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"America has two great dominant strands of political thought - conservatism, which, at its very best, draws lines that should not be crossed; and progressivism, which, at its very best, breaks down barriers that should never have been erected." -- Bill Clinton, Dedication of the Clinton Presidential Library, November 2004

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Tuesday, August 26, 2003

 

Clinton is angry http://www.newyorkmetro.com/nymetro/news/media/columns/medialife/n_9121/

posted by Aziz P. at Tuesday, August 26, 2003 permalink View blog reactions
What draws us to Dean is his unabashed embrace of being a liberal. His genuine anger at the misuse of our country and the way that public discourse has been hijacked by the right. Not a single mainline candidate other than Dean can express this passion, this primal anger the way Dean can. and has, repeatedly, on the trail.

But Clinton can. At a recent conference/political powwow in Aspen:

Clinton kept referring to the media as (contrary to Kinsley’s view) the “supine” media, pointing out that when Bush insulted Helen Thomas (who, by asking a rough question in the infamous prewar press conference had, Clinton said, “committed the sin of journalism”), no “young journalists” stood up and walked out.

The media, the supine media, was going to have to “go to the meat locker and take out its brains and critical skills.”

Everybody seemed to love this. Clinton was not just the beloved former president, but he had become some sort of sassy oracle.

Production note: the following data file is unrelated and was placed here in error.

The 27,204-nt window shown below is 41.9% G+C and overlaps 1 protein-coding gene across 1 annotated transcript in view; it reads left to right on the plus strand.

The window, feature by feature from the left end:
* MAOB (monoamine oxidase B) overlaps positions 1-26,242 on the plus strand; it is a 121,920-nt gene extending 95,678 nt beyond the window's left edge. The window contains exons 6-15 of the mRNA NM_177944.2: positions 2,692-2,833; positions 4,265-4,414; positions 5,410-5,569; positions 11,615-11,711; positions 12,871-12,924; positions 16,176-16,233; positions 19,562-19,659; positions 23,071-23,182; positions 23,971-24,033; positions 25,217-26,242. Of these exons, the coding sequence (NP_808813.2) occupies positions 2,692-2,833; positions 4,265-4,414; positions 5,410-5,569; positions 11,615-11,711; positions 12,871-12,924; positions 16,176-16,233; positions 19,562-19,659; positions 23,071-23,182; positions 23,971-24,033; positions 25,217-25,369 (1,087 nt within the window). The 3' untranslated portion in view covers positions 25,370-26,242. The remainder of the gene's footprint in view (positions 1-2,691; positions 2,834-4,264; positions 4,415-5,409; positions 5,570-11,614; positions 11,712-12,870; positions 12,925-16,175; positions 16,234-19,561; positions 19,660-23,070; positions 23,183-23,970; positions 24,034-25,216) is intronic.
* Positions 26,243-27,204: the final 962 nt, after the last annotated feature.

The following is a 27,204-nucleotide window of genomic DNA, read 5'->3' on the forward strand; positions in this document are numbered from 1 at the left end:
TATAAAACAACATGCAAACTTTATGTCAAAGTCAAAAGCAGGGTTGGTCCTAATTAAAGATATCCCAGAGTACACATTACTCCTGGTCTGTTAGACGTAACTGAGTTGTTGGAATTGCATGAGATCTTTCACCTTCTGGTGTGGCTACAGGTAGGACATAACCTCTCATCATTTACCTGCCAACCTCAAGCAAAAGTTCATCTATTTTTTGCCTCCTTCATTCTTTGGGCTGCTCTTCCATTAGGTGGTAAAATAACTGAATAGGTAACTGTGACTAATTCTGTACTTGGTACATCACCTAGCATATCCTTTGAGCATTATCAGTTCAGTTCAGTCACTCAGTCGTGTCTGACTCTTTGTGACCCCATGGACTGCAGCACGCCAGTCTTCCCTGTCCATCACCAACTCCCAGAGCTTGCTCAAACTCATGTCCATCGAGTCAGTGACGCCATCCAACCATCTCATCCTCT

There was a party on the second day for Clinton at the Aspen version of Nobu, and then, later that evening, a discussion between Clinton and President Kagame, hosted by the William Morris Agency, at Whiskey Rocks Bar in the St. Regis Hotel (Michael Eisner, the Disney CEO, while not a conference attendee, slipped into the room).

This turned out to be the pivotal moment of the conference—even the primal one. When Clinton took questions, a young man from a technology company who identified himself as chairman of Bush-Cheney 2004 in California said he was offended by Clinton’s partisanship. To which Clinton, without hesitation, and with some kind of predatory gleam in his eye, said, “Good!” From there, Clinton went on, with emotion and anger, at a level seemingly foreign to most everyone here, to rip to shreds the motives, values, and legitimacy of the Republicans.

It was all anyone could talk about the next day. People seemed genuinely taken aback (some people kept offering that since it was late at night, in a bar, it didn’t quite count) that one of their own might have violated the accepted codes of lofty liberal behavior. There was a little current of fear at the sudden recognition that testosterone could fuel politics. It was a shock, apparently, that we might be this close to real feelings. That politics could actually be personal.


We don't need lofty liberal aloofness. We don't need to stay above the fray. We need to wade into the fight, and reclaim the princples that we espouse. We mkst not deny ourselves - Clinton never lost sight of his being a liberal even as he embraced pragmatism, and neither has Dean. And the signs of a Clinton endorsement of Dean's campaign have never been greater.


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About Nation-Building

Nation-Building was founded by Aziz Poonawalla in August 2002 under the name Dean Nation. Dean Nation was the very first weblog devoted to a presidential candidate, Howard Dean, and became the vanguard of the Dean netroot phenomenon, raising over $40,000 for the Dean campaign, pioneering the use of Meetup, and enjoying the attention of the campaign itself, with Joe Trippi a regular reader (and sometime commentor). Howard Dean himself even left a comment once. Dean Nation was a group weblog effort and counts among its alumni many of the progressive blogsphere's leading talent including Jerome Armstrong, Matthew Yglesias, and Ezra Klein. After the election in 2004, the blog refocused onto the theme of "purple politics", formally changing its name to Nation-Building in June 2006. The primary focus of the blog is on articulating purple-state policy at home and pragmatic liberal interventionism abroad.